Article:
- Into the Dark. In the future, two prisoners shipped on a space-worthy vessel headed for their execution find the only comfort they can - in each other. It always amazes me how modern software technology can make outer space and computer graphics and spaceships look as slick as anything JJ Abrams can come up with, and that's the case here as well, but the story by writer-director-star Lukas Hassel is equally compelling. It's a one-man show, like recent films Buried and Locke, with all other characters off-screen, a format that I think works better for short(er) films like this one. Genre fans will dig it.

Filmmakers from the first block of films at the Secret Theater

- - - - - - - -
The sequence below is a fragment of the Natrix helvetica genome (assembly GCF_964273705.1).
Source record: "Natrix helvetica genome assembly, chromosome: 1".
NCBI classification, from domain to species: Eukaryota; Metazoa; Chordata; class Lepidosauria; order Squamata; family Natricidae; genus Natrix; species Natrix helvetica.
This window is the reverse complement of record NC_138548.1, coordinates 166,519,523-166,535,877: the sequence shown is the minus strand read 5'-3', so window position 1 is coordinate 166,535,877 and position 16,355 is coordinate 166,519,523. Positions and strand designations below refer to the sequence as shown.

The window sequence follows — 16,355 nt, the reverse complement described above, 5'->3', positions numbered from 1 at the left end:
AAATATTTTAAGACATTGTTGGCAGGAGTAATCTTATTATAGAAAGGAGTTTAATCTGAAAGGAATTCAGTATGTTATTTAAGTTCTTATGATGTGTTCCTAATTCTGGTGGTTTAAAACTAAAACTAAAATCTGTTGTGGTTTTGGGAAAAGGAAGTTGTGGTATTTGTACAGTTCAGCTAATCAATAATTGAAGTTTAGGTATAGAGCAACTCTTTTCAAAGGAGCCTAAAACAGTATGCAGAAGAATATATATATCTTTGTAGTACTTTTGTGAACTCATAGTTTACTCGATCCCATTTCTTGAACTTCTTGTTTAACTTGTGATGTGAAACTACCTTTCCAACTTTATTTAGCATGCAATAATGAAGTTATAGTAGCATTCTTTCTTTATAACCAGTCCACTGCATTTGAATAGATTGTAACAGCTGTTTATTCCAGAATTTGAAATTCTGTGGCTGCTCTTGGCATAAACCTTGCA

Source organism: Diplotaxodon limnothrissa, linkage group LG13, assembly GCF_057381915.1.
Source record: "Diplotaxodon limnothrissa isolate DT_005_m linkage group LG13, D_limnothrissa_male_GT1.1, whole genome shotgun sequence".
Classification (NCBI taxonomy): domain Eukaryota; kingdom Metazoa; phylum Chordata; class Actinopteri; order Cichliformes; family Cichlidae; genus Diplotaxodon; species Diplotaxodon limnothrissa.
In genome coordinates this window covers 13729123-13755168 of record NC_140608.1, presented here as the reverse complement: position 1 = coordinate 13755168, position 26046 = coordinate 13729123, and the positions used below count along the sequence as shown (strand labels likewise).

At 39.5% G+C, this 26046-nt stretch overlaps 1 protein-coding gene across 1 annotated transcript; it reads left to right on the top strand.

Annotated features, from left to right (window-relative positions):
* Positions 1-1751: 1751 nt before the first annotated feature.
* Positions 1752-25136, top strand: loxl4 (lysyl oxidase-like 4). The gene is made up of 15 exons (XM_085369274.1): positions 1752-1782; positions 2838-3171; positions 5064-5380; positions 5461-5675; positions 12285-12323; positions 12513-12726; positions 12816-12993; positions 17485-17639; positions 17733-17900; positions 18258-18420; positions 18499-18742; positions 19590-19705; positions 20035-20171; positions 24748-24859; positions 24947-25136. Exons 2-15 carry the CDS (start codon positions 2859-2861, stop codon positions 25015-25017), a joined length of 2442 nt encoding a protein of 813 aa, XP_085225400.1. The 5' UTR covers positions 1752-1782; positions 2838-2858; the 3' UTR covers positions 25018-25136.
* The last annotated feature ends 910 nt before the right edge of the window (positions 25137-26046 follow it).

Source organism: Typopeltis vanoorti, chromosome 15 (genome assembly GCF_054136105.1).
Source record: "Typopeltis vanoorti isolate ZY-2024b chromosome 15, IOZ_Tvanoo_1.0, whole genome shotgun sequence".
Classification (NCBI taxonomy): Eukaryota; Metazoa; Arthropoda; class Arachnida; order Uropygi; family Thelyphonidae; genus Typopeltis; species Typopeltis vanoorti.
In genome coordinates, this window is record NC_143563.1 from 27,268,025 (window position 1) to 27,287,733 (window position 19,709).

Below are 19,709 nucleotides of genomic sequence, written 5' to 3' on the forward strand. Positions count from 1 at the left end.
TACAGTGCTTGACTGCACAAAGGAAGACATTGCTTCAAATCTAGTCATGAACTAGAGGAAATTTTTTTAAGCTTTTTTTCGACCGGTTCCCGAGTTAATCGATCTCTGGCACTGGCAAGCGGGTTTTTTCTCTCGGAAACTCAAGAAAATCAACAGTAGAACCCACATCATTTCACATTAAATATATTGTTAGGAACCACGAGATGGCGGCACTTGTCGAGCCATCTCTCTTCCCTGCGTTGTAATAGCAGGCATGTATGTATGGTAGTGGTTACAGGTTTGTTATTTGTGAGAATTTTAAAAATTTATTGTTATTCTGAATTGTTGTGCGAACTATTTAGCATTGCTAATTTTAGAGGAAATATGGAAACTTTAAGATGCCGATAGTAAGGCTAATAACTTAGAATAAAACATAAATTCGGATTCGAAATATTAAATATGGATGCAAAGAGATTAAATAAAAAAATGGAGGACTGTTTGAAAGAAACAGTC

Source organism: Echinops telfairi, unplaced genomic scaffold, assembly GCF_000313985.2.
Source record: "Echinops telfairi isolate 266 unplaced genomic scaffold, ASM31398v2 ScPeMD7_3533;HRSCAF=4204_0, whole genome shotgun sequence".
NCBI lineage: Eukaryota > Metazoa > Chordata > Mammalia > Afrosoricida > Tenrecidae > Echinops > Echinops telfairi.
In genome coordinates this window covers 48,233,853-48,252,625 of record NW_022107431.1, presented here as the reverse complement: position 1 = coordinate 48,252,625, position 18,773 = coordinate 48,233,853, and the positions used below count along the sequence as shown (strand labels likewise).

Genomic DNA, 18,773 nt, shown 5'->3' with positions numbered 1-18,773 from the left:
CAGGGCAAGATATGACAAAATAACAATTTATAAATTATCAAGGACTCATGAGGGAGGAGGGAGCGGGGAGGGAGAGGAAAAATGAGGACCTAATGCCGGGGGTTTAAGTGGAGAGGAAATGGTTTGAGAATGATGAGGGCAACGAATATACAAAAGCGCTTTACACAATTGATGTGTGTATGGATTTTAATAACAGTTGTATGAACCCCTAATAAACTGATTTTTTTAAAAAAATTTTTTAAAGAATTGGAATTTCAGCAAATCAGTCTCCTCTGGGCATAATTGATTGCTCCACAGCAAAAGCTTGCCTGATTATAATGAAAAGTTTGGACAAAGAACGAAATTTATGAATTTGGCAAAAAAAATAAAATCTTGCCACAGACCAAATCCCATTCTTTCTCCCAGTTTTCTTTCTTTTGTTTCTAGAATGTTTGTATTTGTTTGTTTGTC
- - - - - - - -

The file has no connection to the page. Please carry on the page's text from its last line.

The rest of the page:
- 4AM Gas Station Muzak. Heaven and hell compete for the soul of an ordinary guy just trying to put his life back together. Maybe a little too clever for its own good (did they really think that by showing an angel and demon playing chess together that we wouldn't think of Ingmar Bergman?), but it's still a game effort. Multi-cultural cast, nice use of location shooting in the California prairie, among other places, good editing.

- Reuber. From Germany comes this Gilliam-esque modern-day fairy tale, a bedtime story about a boy whose act of negligence leads him to run away into a magic forest with some bizarre characters. Like The Wizard of Oz, characters in the real-world framing sequence play double roles in the fairy tale, which is a nice touch, and there are funny moments, as you'd expect, but I thought it rambled far off course at times and wrapped up too neatly. Worth a look, though.